The average score for North Africa is 38.59 points on a scale of 100 points against 29.38 points for sub-Saharan Africa. Both regions fall below the world average score of 44.61 points.
Mauritius tops the 2022 edition of the ranking of African countries best prepared for large-scale adoption of artificial intelligence (AI) in the public sector, according to a report published by Oxford Insights, a consulting firm. British consultancy specializing in the fields of artificial intelligence and digital transformation. With a score of 53.38 points on a 100-point scale, this Indian Ocean island state ranks 57th globally in the ranking.
The “Government AI Readiness Index 2022” ranks 181 countries based on 39 indicators spread over three main pillars: “Government”; “Technology sector” and “Data & infrastructure”.
Egypt (65th in the world) ranks second on the African scale, ahead of South Africa, Tunisia, Morocco, Kenya, Rwanda, Seychelles and Nigeria. Botswana closes the African Top 10 (see the full ranking of the 52 African countries studied below).
Mauritius and Egypt owe their ranking to their good scores in the “Government” pillar, which includes the criteria of the existence of a national vision of AI, the development of online services, the existence of data protection and privacy laws and the establishment of cybersecurity strategies.
South Africa, Tunisia and Morocco, Kenya, the Seychelles, Botswana and Nigeria achieved their best scores in the “Data & infrastructure” pillar, which includes, among other things, the criteria for telecommunications infrastructure, the number of cloud service providers, the quality of high-speed Internet access, the cost of Internet access, and the availability of open government data.
On the other hand, no African country obtains good scores (greater than or equal to 50 points on a scale of 100) in the “Technological sector” pillar, which includes in particular the criteria of the number of unicorns, public expenditure in the field of software , the number of graduates in STEM (science, technology, engineering and mathematics) fields, expenditure on research & development, the level of digital skills and the quality of higher education in the field of engineering and technologies.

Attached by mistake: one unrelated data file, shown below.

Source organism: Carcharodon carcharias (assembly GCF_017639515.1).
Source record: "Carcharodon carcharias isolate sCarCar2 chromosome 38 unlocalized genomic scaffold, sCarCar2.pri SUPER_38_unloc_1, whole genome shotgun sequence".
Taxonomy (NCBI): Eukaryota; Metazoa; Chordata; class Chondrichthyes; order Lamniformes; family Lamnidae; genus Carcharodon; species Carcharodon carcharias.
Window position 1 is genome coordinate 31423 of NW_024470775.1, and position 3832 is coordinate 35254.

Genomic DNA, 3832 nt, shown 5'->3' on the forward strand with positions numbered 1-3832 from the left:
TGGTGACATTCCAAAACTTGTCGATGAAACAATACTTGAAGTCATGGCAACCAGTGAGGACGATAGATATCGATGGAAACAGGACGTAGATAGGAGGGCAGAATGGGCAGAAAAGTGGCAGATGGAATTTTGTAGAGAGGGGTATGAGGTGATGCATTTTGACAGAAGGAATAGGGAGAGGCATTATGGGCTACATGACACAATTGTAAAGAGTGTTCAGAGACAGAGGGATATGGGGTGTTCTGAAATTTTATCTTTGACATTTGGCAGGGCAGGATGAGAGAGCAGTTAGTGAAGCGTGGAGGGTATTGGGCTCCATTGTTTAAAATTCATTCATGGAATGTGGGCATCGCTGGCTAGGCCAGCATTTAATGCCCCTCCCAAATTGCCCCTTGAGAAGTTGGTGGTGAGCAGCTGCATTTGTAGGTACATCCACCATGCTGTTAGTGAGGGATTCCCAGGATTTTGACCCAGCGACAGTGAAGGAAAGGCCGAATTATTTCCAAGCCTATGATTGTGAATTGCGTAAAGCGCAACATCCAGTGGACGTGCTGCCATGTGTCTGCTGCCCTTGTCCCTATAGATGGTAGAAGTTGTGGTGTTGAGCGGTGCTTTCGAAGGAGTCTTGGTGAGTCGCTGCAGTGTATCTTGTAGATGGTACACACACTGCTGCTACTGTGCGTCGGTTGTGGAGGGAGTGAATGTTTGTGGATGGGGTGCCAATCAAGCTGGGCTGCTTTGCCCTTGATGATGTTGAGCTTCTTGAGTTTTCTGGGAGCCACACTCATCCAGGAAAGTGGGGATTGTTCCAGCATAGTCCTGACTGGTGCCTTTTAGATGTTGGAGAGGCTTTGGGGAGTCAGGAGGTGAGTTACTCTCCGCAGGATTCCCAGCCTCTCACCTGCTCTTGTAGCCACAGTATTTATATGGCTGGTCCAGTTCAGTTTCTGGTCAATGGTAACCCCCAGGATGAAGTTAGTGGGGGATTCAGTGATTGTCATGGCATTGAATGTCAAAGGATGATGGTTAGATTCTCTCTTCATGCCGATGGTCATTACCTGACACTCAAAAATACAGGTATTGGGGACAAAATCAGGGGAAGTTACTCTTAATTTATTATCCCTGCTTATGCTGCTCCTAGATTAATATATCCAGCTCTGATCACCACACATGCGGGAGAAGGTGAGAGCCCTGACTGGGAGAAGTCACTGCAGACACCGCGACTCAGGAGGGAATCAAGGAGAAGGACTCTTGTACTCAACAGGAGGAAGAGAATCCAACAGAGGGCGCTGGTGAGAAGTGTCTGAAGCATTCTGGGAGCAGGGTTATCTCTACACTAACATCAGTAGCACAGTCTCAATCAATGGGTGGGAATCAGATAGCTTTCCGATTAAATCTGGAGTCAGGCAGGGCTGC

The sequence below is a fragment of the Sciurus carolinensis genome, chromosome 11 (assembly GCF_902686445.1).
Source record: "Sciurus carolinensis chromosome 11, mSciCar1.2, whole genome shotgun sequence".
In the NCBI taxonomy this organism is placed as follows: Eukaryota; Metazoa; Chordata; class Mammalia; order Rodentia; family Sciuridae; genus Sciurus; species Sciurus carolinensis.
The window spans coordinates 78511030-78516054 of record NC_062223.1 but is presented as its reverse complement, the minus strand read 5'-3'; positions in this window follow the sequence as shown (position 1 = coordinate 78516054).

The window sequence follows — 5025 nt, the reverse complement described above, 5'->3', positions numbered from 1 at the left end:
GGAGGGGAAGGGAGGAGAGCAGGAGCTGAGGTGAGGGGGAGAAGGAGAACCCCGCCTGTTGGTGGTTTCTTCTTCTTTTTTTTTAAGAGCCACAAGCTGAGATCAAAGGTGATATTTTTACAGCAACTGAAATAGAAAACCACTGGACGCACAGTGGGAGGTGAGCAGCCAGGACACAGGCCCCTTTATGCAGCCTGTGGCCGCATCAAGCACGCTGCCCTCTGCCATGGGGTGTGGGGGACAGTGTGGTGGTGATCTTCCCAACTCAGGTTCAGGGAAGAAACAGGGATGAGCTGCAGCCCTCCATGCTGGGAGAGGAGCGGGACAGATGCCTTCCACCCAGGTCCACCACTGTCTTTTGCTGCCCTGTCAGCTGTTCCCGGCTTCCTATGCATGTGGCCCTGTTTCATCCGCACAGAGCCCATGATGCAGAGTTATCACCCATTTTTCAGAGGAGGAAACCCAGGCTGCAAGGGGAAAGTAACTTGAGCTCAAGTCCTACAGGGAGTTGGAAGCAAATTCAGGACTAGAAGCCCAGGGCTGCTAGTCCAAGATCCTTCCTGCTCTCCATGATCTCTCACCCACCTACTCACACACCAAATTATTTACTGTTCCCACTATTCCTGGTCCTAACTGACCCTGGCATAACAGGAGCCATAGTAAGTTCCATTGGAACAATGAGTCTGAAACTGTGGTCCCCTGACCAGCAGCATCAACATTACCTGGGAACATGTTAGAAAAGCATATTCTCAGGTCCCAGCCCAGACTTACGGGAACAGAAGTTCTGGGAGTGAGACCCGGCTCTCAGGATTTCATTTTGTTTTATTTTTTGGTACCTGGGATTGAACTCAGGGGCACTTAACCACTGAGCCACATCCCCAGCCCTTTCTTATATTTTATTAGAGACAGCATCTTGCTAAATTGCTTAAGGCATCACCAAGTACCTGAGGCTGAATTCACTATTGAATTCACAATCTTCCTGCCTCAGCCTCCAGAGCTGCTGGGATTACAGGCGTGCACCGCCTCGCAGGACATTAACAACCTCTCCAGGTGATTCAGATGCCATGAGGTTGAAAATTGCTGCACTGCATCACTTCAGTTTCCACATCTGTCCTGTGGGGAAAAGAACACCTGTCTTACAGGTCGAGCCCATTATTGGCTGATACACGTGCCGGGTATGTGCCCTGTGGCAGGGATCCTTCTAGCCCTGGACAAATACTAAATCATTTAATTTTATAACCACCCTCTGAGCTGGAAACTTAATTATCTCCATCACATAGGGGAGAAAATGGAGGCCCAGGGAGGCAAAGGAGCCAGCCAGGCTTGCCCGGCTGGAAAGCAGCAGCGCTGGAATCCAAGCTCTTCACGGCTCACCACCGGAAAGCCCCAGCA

The average score for North Africa is 38.59 points against 29.38 points for sub-Saharan Africa. The scores of the two regions are thus below the world average score which amounts to 44.61 points.
The report also reveals that high-income countries with strong AI strategies and investments swept the top ten spots in the global rankings. With a score of 85.72 points, the United States tops this ranking ahead of Singapore, the United Kingdom, Finland, Canada, South Korea, France, Australia, Japan and the -Low.
Oxford Insights underlines in this context that the countries of Western Europe occupy for the first time since the launch of the “Government AI Readiness Index” in 2017 less than half of the first ten ranks given that three countries of East Asia are now in the Top 10 worldwide.
Ranking of African countries best prepared for the adoption of artificial intelligence:
1- Mauritius (57th globally)
3-South Africa (68th)
4- Tunisia (70th)
16-Cape Verde (118th)
20-Ivory Coast (136th)
31- Sao Tome and Principe (156th)
33-Republic of Congo (158th)
34-Burkina Faso (159th)
39-Sierra Leone (164th)
49-DR Congo (174th)
51-Central Africa (176th)
52-South Sudan (177th)